Health Officials Report Mysterious Cluster Of Amnesia In Mass. Drug Users

Record numbers of people are becoming addicted to, and overdosing on, both prescription opioids and heroin. (Pixabay)
Record numbers of people are becoming addicted to, and overdosing on, both prescription opioids and heroin. (Pixabay)

Federal health officials are reporting a recent rare cluster of amnesia cases in Massachusetts in which patients also had significant brain changes that may be related to substance use.

The Centers for Disease Control and Prevention says between 2012 and 2016, 14 patients were seen at Massachusetts hospitals with an uncommon amnesia that is like severe short-term memory loss.

Thirteen of the 14 also had a history of drug use and their MRIs showed a significant loss of the blood to the hippocampus, the part of the brain that controls memory.

Dr. Alfred DeMaria, of the state Department of Public Health, says it's not clear if the drug use or exposure to another toxin caused the problems.

"What we're concerned about is: Is this something new related to substance use, or was there something about the substance use that might have triggered this — like a toxin or a contaminant?" DeMaria said.

The patients were between 19 and 52 years old and doctors ruled out other factors such as cardiovascular problems or stroke. DeMaria says the concern is that most of the patients with the amnesia symptoms mixed different types of substances and might be using other, synthetic drugs.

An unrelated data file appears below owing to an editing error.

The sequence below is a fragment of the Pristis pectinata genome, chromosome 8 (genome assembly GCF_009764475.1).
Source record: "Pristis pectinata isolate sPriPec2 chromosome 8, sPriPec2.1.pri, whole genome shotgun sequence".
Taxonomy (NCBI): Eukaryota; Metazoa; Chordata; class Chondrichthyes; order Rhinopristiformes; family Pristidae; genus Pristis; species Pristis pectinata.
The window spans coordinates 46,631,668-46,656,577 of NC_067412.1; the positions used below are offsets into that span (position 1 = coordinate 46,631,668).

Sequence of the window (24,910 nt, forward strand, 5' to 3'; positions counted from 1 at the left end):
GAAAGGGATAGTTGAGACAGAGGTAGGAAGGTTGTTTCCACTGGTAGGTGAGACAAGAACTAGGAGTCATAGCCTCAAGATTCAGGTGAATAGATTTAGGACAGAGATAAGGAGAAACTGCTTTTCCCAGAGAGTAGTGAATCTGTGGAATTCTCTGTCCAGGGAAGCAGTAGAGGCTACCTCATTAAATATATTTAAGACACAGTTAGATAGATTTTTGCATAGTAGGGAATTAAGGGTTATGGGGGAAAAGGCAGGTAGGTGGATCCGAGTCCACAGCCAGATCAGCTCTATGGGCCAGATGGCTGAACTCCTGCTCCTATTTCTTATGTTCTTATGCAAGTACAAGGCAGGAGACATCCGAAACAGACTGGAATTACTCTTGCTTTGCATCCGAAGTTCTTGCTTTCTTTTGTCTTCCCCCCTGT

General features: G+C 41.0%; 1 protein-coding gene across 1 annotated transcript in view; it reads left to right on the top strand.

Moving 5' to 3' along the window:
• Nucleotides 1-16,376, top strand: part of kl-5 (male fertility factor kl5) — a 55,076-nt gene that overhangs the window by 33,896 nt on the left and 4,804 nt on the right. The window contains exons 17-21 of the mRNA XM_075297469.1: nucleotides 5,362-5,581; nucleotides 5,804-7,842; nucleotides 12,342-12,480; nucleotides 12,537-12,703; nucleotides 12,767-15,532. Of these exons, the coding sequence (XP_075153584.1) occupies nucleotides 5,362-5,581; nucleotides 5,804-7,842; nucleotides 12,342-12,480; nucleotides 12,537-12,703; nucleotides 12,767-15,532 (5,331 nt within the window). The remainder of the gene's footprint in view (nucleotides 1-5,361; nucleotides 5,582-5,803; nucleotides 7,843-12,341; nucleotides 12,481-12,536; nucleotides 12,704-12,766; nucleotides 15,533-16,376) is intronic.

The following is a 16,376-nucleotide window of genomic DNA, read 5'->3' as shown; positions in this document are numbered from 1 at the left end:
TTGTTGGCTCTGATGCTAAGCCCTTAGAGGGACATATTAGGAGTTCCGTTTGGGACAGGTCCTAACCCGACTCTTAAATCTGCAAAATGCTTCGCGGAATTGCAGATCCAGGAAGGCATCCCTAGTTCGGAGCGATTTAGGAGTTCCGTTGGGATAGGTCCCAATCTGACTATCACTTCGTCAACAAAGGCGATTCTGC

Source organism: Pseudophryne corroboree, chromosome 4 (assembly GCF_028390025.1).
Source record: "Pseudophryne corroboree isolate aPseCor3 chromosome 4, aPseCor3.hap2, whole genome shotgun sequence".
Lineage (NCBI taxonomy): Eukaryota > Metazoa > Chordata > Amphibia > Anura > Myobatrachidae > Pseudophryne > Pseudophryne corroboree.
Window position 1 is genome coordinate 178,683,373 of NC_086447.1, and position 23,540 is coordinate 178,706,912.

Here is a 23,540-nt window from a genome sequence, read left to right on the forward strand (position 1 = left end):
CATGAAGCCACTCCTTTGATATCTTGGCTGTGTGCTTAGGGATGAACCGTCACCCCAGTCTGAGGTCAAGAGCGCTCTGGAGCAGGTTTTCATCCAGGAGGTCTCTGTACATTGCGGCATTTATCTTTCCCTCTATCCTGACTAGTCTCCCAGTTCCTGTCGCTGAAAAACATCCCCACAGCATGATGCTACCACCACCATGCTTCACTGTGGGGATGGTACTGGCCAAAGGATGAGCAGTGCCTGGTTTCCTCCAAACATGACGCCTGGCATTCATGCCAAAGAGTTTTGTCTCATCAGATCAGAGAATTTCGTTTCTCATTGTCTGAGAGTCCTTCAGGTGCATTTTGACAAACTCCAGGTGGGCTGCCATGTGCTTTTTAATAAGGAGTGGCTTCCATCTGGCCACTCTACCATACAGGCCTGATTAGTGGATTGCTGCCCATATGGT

"We're just concerned because there were 14 cases over a relatively short space of time, of something that hadn't been reported very frequently in the past, and because we know that people experiment with synthetic drugs," DeMaria said.

DeMaria is asking doctors to closely monitor patients for memory loss beyond what someone might experience if intoxicated and to use MRIs to see if there are physical changes in their brains.

"It could be missed very easily if the patient is discharged with the presumption that they have the ordinary consequences of the intoxication, rather than some structural problem in the brain that is giving them the same kind of symptoms but will persist," DeMaria said.

Most of the patients' memory loss improved over time, although for two patients there appear to be lingering memory deficits.

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Deborah Becker Host/Reporter
Deborah Becker is a senior correspondent and host at WBUR. Her reporting focuses on mental health, criminal justice and education.



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